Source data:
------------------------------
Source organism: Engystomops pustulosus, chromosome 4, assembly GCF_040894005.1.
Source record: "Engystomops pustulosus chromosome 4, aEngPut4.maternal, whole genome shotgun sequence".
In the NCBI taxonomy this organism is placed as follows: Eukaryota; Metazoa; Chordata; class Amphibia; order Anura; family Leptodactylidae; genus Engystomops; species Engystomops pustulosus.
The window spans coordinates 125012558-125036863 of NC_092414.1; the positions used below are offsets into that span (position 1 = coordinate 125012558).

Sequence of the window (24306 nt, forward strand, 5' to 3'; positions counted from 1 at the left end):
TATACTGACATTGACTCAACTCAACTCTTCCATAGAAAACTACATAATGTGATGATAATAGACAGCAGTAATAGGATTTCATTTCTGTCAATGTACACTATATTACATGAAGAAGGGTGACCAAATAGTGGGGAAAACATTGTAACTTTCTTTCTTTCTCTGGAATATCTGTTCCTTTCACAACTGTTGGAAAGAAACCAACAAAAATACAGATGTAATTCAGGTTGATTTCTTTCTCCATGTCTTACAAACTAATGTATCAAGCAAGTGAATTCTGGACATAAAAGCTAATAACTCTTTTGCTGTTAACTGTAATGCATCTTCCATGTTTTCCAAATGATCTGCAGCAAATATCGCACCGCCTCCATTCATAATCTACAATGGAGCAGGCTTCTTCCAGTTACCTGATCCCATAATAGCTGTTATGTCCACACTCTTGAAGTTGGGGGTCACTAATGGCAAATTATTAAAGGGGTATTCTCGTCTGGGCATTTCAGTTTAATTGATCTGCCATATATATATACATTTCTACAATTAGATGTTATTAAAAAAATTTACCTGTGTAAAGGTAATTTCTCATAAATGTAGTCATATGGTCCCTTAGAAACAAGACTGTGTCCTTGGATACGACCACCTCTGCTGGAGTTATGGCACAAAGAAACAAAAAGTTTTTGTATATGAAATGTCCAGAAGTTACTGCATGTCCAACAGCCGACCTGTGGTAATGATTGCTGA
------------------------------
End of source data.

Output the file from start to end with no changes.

Source organism: Engystomops pustulosus, chromosome 4, assembly GCF_040894005.1.
Source record: "Engystomops pustulosus chromosome 4, aEngPut4.maternal, whole genome shotgun sequence".
In the NCBI taxonomy this organism is placed as follows: Eukaryota; Metazoa; Chordata; class Amphibia; order Anura; family Leptodactylidae; genus Engystomops; species Engystomops pustulosus.
The window spans coordinates 125012558-125036863 of NC_092414.1; the positions used below are offsets into that span (position 1 = coordinate 125012558).

Sequence of the window (24306 nt, forward strand, 5' to 3'; positions counted from 1 at the left end):
TATACTGACATTGACTCAACTCAACTCTTCCATAGAAAACTACATAATGTGATGATAATAGACAGCAGTAATAGGATTTCATTTCTGTCAATGTACACTATATTACATGAAGAAGGGTGACCAAATAGTGGGGAAAACATTGTAACTTTCTTTCTTTCTCTGGAATATCTGTTCCTTTCACAACTGTTGGAAAGAAACCAACAAAAATACAGATGTAATTCAGGTTGATTTCTTTCTCCATGTCTTACAAACTAATGTATCAAGCAAGTGAATTCTGGACATAAAAGCTAATAACTCTTTTGCTGTTAACTGTAATGCATCTTCCATGTTTTCCAAATGATCTGCAGCAAATATCGCACCGCCTCCATTCATAATCTACAATGGAGCAGGCTTCTTCCAGTTACCTGATCCCATAATAGCTGTTATGTCCACACTCTTGAAGTTGGGGGTCACTAATGGCAAATTATTAAAGGGGTATTCTCGTCTGGGCATTTCAGTTTAATTGATCTGCCATATATATATACATTTCTACAATTAGATGTTATTAAAAAAATTTACCTGTGTAAAGGTAATTTCTCATAAATGTAGTCATATGGTCCCTTAGAAACAAGACTGTGTCCTTGGATACGACCACCTCTGCTGGAGTTATGGCACAAAGAAACAAAAAGTTTTTGTATATGAAATGTCCAGAAGTTACTGCATGTCCAACAGCCGACCTGTGGTAATGATTGCTGA